Insuring Your Race Car – A Brief Overview
Cars, like people, come in many different flavors. There are the senior citizens - classic cars that require special insurance in order to be accurately valued, teenagers - cars and trucks that are extremely basic transportation, but cost more to insure because their drivers are inexperienced, mysterious foreigners - exotic performance cars that are seen in limited numbers and always draw the eye, and the vast number of ordinary people - and ordinary cars - which qualify for mainstream insurance. These are the daily drivers. One more class of human being though, is the athlete. Whether they are sports stars or professional dancers, athletic humans have an entire health care industry built around them, which we call sports medicine. The same is true for the athletes of the auto world: race cars.

What Does Race Car Insurance Cover?
Like classic car insurance, race car insurance is specialized coverage unique to specific types of cars that are driven in specific ways, but there the similarities end. While classics are perceived as minimum risk vehicles, race cars are inherently high risk, because they are driven at high speeds in dangerous situations. It seems obvious, then, that race car insurance is a bit more difficult to obtain, and that contacting a company that specializes in such coverage is a must.
Race car insurance is divided into two general types: participant accidents and general liability.
  • Participant Accident Insurance covers only the damage to a race car and the driver's medical expenses in the event of a racing accident.
  • General Liability covers damages to other cars (and drivers), and third party property such as walls and barricades, and provides legal protection should you be sued.
    In addition to these two basic coverage types, however, the average race car policy shares some similarities with classic car policies: coverage for event use. In the case of a classic car, this would mean transportation coverage when traveling to and from a car show, while race cars are covered during travel to and from race events. Comprehensive race car policies should also cover the trailer used to transport the car, damage to the car when on track property (the paddock) but not on the actual track (in a garage, for example) and any necessary gear or equipment, from protective clothing to spare parts and tools.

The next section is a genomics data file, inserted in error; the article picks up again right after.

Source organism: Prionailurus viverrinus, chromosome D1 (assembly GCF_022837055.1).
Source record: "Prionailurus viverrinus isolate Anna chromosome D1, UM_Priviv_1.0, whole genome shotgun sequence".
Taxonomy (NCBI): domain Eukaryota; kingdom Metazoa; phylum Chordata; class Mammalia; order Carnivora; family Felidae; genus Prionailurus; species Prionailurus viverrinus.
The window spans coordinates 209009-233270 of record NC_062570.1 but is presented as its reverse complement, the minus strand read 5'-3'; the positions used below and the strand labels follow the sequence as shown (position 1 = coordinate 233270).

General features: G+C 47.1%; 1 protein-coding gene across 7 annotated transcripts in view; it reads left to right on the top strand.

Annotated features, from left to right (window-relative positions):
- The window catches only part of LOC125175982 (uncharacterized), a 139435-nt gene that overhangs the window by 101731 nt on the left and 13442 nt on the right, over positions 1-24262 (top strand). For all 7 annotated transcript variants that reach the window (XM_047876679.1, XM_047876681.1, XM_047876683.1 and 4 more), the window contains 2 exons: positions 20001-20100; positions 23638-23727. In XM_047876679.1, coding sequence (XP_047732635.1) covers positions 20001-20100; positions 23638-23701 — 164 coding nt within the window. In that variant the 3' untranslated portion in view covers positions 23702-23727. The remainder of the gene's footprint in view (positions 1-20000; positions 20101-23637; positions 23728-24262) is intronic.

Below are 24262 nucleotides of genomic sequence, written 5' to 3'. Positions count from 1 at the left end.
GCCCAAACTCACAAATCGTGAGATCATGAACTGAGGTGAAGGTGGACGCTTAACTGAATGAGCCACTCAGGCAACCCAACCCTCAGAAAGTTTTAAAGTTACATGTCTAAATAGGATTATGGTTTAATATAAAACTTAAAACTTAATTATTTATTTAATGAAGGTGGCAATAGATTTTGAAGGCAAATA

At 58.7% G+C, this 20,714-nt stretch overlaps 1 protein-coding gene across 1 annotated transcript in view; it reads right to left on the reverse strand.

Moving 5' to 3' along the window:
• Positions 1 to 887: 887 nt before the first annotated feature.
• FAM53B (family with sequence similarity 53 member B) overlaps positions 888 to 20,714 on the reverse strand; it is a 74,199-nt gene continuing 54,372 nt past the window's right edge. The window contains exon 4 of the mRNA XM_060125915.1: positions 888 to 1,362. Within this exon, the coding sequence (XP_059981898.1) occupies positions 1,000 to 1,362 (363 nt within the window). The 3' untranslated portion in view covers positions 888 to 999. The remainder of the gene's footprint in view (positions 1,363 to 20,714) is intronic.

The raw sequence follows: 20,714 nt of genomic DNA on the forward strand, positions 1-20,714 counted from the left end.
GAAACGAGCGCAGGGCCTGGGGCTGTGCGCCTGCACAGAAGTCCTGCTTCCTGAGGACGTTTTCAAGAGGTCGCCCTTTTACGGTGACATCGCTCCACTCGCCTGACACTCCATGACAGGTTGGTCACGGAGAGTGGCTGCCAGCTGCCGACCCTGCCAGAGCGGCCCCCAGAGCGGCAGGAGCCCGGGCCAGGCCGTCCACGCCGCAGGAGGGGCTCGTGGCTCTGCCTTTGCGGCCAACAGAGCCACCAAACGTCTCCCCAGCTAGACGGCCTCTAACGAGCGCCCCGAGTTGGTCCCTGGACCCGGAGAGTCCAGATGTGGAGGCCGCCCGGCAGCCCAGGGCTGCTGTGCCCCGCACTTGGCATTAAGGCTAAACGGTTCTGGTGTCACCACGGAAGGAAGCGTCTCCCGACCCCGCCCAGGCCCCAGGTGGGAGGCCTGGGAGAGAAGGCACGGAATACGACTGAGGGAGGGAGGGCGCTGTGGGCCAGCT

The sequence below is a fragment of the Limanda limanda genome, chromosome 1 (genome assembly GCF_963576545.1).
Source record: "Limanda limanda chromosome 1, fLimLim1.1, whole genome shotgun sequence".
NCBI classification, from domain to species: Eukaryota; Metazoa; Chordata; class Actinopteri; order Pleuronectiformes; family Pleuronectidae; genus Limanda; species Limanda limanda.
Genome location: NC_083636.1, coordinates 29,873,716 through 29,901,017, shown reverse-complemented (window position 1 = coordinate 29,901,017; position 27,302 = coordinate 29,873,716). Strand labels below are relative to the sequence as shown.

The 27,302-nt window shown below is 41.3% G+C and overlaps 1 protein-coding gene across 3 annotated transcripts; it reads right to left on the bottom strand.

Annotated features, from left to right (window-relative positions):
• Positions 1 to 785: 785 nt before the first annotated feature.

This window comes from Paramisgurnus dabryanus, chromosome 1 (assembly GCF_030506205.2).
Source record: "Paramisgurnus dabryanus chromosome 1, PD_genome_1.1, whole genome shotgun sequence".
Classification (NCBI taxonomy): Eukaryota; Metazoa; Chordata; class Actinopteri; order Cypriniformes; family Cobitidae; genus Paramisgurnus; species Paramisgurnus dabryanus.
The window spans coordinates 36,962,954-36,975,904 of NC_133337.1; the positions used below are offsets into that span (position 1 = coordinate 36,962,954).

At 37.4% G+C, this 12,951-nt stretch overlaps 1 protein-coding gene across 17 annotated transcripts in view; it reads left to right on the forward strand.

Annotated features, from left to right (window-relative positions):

Some insurers refer to this as STP - Storage, Transport and Paddock - coverage because it also includes coverage for vandalism and theft of your car, trailer, or gear.

    What Does Race Car Insurance Not Cover
    While tow trailers are usually included under race car coverage, there are several things such policies do not include:
  • Comprehensive or collision coverage for when you're on the street. Race cars are not street legal and you must have a legally insured daily driving car for commuting to and from the track once your race car is there.
  • Medical expenses unrelated to race-incurred accidents. Race car drivers, like anyone else, must carry regular health insurance to be covered off-track in non-event situations.
    Who Sells Race Car Insurance
    Race car insurance policies are generally sold by niche insurers who specialize in things like limousines, tour buses, school buses, and motorsports. A simple internet search for "race car insurance" or "motorsports insurance" will provide several results, which companies can be contacted for information.
    As with any type of insurance, it is best to compare several quotes before committing to any, and to ask if there are any discounts that might help reduce your premium. Demonstrating that your race car is in impeccable condition is one such way you might save money.
    Race car insurance is not as widely available as any other auto insurance, and works in tandem with coverage that racing sponsors and track owners also carry, but it is still your responsibility as an owner or driver to make sure you and your car are adequately covered before you start your engine.